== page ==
60 years after Korean War, 62 NH veterans get their dueBy DAN SEUFERT
Union Leader Correspondent
August 13. 2013 10:44PM
TILTON — After several speakers thanked Korean War veterans for their service and 62 of them were honored with certificates at the New Hampshire Veterans Home on Tuesday, one veteran in the crowd made a remark that summed up how most in attendance felt.
"This should have happened 50 years ago," said the resident of the home, who did not want to be identified.
Before Army Lt. Col. Dennis Snelling presented the awards to 54 men and eight women veterans, he acknowledged that feeling.
"Many of you that returned from Korea received nothing, and your generation just went back to work," Snelling said. "But you made our country great, and you made the Republic of Korea great."
The certificates are part of the Department of Defense's recognition of the war's 60th anniversary.
Snelling, a member of the DOD's 60th Anniversary of the Korean War Commemoration Committee, said he was "humbled" by being in the presence of the home's veterans.
U.S. Rep. Carol Shea-Porter agreed.
"People didn't talk about the Korean War when you came home, we know that," she said. "If you have felt that we haven't noticed, that we don't know your story and what you did, we do, and we appreciate all you did for that country and for this country."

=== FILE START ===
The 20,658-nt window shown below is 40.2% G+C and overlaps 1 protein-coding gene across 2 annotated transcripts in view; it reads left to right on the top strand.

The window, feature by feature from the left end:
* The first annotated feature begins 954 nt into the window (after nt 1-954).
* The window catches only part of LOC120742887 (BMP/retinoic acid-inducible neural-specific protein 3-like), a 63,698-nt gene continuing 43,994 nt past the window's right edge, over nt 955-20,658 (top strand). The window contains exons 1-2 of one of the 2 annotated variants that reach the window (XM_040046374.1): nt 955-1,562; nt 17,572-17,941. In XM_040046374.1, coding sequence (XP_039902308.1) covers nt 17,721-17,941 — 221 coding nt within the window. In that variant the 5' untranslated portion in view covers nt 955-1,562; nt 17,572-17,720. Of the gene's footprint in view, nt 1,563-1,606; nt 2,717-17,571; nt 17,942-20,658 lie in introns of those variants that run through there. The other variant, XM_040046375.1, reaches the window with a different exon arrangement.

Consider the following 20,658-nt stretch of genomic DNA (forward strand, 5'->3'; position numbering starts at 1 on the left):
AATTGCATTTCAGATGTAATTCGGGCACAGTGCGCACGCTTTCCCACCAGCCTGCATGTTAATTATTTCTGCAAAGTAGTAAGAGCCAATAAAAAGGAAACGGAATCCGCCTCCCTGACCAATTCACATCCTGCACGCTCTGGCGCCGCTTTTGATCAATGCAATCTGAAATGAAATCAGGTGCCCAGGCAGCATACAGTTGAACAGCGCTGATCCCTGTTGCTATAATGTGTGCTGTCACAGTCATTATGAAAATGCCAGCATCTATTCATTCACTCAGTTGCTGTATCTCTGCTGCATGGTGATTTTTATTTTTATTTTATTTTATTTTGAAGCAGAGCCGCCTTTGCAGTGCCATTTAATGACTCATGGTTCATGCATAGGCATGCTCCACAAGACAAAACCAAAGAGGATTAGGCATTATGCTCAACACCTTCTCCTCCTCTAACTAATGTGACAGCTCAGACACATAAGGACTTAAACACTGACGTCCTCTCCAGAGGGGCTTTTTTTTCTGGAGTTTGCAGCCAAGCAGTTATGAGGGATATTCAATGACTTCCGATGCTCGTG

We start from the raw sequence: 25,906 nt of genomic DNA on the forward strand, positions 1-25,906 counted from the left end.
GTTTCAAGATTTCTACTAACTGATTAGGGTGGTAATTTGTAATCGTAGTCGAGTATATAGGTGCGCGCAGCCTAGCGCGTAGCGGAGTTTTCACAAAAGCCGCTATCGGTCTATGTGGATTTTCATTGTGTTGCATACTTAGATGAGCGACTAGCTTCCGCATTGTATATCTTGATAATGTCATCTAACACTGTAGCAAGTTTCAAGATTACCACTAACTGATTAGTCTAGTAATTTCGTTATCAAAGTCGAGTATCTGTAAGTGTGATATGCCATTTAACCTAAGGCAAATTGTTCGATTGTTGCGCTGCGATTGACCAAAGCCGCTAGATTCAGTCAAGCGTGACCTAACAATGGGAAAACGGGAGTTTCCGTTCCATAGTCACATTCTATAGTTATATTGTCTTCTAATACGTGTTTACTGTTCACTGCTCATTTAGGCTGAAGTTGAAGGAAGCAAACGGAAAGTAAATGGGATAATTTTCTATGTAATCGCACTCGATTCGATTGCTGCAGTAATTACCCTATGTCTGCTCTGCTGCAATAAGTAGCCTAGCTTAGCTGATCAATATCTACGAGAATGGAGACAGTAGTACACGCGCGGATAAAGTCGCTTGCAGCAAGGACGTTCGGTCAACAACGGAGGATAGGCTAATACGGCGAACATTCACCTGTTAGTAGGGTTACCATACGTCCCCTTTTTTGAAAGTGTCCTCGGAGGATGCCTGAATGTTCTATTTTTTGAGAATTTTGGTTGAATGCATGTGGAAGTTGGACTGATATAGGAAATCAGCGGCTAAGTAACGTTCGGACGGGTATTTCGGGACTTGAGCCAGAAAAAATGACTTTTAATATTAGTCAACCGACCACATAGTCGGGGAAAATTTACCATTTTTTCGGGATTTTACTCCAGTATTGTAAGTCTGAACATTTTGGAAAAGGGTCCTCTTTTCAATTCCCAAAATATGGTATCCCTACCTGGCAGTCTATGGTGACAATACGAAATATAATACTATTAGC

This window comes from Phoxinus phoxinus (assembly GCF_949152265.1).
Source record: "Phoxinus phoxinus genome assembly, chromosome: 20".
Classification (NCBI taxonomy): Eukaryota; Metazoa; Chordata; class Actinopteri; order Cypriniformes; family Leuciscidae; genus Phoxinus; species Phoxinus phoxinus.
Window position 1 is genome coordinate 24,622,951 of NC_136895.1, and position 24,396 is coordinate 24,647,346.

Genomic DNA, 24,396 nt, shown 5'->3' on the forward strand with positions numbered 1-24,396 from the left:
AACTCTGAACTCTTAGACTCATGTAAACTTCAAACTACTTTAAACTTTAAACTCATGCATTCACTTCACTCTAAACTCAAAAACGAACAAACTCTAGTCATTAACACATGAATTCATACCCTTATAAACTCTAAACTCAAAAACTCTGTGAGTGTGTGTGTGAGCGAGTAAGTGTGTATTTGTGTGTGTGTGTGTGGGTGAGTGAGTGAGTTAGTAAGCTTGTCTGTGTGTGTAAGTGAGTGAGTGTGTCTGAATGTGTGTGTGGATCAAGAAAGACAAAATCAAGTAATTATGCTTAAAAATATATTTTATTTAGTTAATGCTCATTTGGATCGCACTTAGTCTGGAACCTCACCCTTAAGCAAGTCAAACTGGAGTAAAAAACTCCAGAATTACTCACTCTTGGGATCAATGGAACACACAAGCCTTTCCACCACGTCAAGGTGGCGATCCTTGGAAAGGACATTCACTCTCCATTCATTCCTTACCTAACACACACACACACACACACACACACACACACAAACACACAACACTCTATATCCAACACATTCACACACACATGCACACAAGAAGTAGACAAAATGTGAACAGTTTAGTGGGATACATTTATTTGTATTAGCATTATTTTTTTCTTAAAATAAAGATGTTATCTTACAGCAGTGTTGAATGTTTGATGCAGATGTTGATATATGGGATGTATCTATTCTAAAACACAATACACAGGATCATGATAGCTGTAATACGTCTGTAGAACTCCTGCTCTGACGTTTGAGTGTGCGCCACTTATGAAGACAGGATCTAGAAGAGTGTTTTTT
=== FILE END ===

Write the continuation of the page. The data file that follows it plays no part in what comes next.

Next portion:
Snelling said 54,000 American soldiers lost their lives in the war, and there are still 8,000 missing in action. "There is an ongoing effort to find and repatriate them," he said.
A video from the South Korean government was played that showed images of the war while praising American Korean War vets for helping to keep the country free and allowing it to become the world's 10th largest economic power.
"We still remember your gallantry and sacrifice," a voice in the video said. "My dearest friend, you will always be our hero."
One of the female veterans, Gladys Renoe, 88, of Alexandria, was a Navy nurse serving in a medical unit near the fighting.
"It's nice to get this," she said. "I didn't regret going. I didn't think of it as a tough experience; it was just something we had to do. I'm glad I had the chance to do it for Uncle Sam."
Norman Wardman of Milford, who said he's "70-something," said the honor "feels good."
"I'm proud to be a member of the group that served over there, and I'm glad to have this recognition," he said. "It took a long time, though."